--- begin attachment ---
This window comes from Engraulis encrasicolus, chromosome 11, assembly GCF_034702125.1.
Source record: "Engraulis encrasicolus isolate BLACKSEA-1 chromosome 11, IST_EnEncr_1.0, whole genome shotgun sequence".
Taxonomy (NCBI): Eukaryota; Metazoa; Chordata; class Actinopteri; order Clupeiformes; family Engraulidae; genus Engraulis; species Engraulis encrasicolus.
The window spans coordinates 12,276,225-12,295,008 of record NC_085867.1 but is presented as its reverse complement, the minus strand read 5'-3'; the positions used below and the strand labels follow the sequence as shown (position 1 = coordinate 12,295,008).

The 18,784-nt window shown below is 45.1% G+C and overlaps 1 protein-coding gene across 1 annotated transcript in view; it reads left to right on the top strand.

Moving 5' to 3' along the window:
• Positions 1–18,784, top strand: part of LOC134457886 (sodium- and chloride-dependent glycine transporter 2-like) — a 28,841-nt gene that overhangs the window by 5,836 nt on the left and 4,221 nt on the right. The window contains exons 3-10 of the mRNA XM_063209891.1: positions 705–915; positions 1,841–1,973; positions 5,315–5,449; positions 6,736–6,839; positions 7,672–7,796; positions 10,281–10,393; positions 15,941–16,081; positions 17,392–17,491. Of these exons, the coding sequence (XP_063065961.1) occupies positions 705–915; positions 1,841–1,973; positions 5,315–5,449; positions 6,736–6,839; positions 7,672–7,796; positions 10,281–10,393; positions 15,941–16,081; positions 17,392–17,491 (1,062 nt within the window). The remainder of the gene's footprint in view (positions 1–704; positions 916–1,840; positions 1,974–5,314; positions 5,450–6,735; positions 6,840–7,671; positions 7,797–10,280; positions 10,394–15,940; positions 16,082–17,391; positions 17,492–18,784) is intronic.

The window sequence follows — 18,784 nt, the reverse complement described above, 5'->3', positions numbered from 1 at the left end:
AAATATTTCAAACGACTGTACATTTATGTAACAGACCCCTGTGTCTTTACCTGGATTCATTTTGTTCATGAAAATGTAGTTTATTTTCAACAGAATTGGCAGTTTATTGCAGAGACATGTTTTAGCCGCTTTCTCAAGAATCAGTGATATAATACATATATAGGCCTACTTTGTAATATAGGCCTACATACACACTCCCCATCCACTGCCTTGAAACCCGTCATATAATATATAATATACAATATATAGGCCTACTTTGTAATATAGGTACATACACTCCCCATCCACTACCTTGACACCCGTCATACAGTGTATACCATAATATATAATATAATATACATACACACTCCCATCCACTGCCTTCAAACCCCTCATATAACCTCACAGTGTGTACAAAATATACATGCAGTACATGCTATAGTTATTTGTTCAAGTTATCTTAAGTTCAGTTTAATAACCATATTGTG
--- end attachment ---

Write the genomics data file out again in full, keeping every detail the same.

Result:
This window comes from Engraulis encrasicolus, chromosome 11, assembly GCF_034702125.1.
Source record: "Engraulis encrasicolus isolate BLACKSEA-1 chromosome 11, IST_EnEncr_1.0, whole genome shotgun sequence".
Taxonomy (NCBI): Eukaryota; Metazoa; Chordata; class Actinopteri; order Clupeiformes; family Engraulidae; genus Engraulis; species Engraulis encrasicolus.
The window spans coordinates 12,276,225-12,295,008 of record NC_085867.1 but is presented as its reverse complement, the minus strand read 5'-3'; the positions used below and the strand labels follow the sequence as shown (position 1 = coordinate 12,295,008).

The 18,784-nt window shown below is 45.1% G+C and overlaps 1 protein-coding gene across 1 annotated transcript in view; it reads left to right on the top strand.

Moving 5' to 3' along the window:
• Positions 1–18,784, top strand: part of LOC134457886 (sodium- and chloride-dependent glycine transporter 2-like) — a 28,841-nt gene that overhangs the window by 5,836 nt on the left and 4,221 nt on the right. The window contains exons 3-10 of the mRNA XM_063209891.1: positions 705–915; positions 1,841–1,973; positions 5,315–5,449; positions 6,736–6,839; positions 7,672–7,796; positions 10,281–10,393; positions 15,941–16,081; positions 17,392–17,491. Of these exons, the coding sequence (XP_063065961.1) occupies positions 705–915; positions 1,841–1,973; positions 5,315–5,449; positions 6,736–6,839; positions 7,672–7,796; positions 10,281–10,393; positions 15,941–16,081; positions 17,392–17,491 (1,062 nt within the window). The remainder of the gene's footprint in view (positions 1–704; positions 916–1,840; positions 1,974–5,314; positions 5,450–6,735; positions 6,840–7,671; positions 7,797–10,280; positions 10,394–15,940; positions 16,082–17,391; positions 17,492–18,784) is intronic.

The window sequence follows — 18,784 nt, the reverse complement described above, 5'->3', positions numbered from 1 at the left end:
AAATATTTCAAACGACTGTACATTTATGTAACAGACCCCTGTGTCTTTACCTGGATTCATTTTGTTCATGAAAATGTAGTTTATTTTCAACAGAATTGGCAGTTTATTGCAGAGACATGTTTTAGCCGCTTTCTCAAGAATCAGTGATATAATACATATATAGGCCTACTTTGTAATATAGGCCTACATACACACTCCCCATCCACTGCCTTGAAACCCGTCATATAATATATAATATACAATATATAGGCCTACTTTGTAATATAGGTACATACACTCCCCATCCACTACCTTGACACCCGTCATACAGTGTATACCATAATATATAATATAATATACATACACACTCCCATCCACTGCCTTCAAACCCCTCATATAACCTCACAGTGTGTACAAAATATACATGCAGTACATGCTATAGTTATTTGTTCAAGTTATCTTAAGTTCAGTTTAATAACCATATTGTG